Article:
In addition to performing several different matrix transposes, we run simple matrix copy kernels because copy performance indicates the performance that we would like the matrix transpose to achieve. For both matrix copy and transpose, the relevant performance metric is effective bandwidth, calculated in GB/s by dividing twice the size in GB of the matrix (once for loading the matrix and once for storing) by time in seconds of execution. Continue reading →
In the previous post, I looked at how global memory accesses by a group of threads can be coalesced into a single transaction, and how alignment and stride affect coalescing for various generations of CUDA hardware. For recent versions of CUDA hardware, misaligned data accesses are not a big issue. However, striding through global memory is problematic regardless of the generation of the CUDA hardware, and would seem to be unavoidable in many cases, such as when accessing elements in a multidimensional array along the second and higher dimensions. However, it is possible to coalesce memory access in such cases if we use shared memory. Before I show you how to avoid striding through global memory in the next post, first I need to describe shared memory in some detail.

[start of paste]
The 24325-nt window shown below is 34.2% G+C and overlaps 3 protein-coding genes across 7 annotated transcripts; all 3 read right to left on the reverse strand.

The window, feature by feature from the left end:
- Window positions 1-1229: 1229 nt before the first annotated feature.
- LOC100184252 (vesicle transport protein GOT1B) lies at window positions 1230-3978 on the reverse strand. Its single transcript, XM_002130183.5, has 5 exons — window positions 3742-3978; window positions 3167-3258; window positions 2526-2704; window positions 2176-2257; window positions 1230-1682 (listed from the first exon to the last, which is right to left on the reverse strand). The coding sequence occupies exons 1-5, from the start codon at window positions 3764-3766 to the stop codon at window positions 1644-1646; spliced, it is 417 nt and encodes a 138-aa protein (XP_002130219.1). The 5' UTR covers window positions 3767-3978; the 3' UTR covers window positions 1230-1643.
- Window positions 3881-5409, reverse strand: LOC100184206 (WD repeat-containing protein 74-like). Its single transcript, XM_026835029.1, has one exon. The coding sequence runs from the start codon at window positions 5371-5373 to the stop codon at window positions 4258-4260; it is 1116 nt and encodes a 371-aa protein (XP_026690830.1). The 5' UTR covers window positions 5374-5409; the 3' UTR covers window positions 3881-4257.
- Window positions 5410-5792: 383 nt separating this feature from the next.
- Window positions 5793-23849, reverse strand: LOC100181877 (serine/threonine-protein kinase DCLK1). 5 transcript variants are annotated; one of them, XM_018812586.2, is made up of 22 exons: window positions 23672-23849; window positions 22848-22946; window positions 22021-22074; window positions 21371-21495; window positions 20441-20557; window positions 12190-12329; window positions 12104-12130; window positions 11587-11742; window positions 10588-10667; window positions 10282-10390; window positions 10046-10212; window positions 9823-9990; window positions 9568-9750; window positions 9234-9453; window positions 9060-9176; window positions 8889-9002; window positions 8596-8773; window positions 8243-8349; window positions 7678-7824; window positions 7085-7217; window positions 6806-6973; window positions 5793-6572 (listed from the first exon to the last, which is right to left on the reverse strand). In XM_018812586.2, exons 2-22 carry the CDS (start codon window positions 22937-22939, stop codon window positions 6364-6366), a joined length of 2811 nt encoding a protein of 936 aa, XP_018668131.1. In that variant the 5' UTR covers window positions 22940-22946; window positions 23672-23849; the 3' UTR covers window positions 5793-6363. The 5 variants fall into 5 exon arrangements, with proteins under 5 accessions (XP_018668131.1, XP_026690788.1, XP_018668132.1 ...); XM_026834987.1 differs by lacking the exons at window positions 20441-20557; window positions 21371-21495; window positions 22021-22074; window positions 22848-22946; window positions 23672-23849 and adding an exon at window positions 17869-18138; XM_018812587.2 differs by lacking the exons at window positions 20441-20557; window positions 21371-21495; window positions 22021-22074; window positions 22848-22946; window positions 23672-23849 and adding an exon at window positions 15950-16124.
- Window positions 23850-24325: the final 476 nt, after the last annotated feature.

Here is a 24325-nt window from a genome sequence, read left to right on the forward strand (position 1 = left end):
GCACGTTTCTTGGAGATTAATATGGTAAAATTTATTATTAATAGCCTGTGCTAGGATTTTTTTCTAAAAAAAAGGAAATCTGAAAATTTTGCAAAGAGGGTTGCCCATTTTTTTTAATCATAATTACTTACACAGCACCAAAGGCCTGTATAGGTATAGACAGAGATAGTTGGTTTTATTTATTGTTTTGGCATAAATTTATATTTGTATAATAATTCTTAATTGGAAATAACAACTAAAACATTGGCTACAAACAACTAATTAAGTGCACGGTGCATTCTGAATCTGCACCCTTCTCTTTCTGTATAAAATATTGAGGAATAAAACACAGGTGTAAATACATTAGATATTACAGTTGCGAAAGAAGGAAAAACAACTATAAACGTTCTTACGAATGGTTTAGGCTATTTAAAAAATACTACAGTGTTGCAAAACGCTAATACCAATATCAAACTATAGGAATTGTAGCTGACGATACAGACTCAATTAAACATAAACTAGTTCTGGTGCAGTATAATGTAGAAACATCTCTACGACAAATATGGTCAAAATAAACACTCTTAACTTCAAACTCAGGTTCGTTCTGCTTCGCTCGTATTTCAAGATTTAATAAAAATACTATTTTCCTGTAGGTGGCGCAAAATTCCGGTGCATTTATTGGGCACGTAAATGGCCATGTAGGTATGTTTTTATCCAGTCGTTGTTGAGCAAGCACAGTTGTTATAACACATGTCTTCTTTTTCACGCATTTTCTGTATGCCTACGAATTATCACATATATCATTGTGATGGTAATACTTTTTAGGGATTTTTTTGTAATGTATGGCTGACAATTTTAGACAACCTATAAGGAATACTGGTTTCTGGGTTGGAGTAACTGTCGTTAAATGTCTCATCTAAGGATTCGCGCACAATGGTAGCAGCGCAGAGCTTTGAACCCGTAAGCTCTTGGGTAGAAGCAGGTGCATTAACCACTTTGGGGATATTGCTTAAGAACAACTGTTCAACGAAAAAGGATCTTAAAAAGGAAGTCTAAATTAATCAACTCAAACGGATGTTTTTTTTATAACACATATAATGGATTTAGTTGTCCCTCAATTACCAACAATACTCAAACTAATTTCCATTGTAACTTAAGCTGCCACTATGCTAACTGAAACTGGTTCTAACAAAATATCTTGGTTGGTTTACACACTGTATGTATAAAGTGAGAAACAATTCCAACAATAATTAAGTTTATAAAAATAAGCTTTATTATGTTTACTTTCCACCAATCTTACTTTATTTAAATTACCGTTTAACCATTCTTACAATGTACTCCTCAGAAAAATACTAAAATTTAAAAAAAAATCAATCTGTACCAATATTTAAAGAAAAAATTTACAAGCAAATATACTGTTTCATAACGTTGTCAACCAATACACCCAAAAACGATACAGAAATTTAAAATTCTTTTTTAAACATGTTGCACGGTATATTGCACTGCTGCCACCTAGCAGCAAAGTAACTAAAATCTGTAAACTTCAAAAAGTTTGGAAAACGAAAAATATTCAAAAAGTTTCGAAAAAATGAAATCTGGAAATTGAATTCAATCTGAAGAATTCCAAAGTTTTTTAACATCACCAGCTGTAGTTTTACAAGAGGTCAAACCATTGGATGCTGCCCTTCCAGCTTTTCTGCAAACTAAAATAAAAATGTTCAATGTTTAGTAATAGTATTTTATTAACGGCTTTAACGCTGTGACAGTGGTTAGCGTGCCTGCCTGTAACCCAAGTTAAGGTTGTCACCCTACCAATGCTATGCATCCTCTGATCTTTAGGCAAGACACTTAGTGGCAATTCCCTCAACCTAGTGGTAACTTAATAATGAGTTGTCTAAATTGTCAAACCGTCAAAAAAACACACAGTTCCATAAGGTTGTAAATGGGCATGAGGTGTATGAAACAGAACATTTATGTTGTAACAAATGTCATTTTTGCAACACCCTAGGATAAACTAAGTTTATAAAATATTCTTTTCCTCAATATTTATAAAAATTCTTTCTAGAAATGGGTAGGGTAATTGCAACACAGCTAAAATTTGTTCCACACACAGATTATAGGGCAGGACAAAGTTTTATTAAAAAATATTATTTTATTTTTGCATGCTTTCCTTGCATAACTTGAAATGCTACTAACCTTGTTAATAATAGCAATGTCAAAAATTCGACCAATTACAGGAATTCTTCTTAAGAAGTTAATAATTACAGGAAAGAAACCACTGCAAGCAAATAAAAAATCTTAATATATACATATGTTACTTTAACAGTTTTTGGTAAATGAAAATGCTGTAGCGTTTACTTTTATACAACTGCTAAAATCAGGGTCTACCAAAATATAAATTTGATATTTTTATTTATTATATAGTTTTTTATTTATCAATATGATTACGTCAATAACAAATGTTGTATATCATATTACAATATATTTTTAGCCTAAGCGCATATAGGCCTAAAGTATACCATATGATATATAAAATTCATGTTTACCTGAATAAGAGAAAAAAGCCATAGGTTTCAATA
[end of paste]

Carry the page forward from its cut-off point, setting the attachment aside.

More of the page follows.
Because it is on-chip, shared memory is much faster than local and global memory. In fact, shared memory latency is roughly 100x lower than uncached global memory latency (provided that there are no bank conflicts between the threads, which we will examine later in this post). Shared memory is allocated per thread block, so all threads in the block have access to the same shared memory. Threads can access data in shared memory loaded from global memory by other threads within the same thread block. This capability (combined with thread synchronization) has a number of uses, such as user-managed data caches, high-performance cooperative parallel algorithms (such as parallel reductions), and to facilitate global memory coalescing in cases where it would otherwise not be possible.
When sharing data between threads, we need to be careful to avoid race conditions, because while threads in a block run logically in parallel, not all threads can execute physically at the same time. Let’s say that two threads A and B each load a data element from global memory and store it to shared memory. Then, thread A wants to read B’s element from shared memory, and vice versa. Let’s assume that A and B are threads in two different warps. If B has not finished writing its element before A tries to read it, we have a race condition, which can lead to undefined behavior and incorrect results. Continue reading →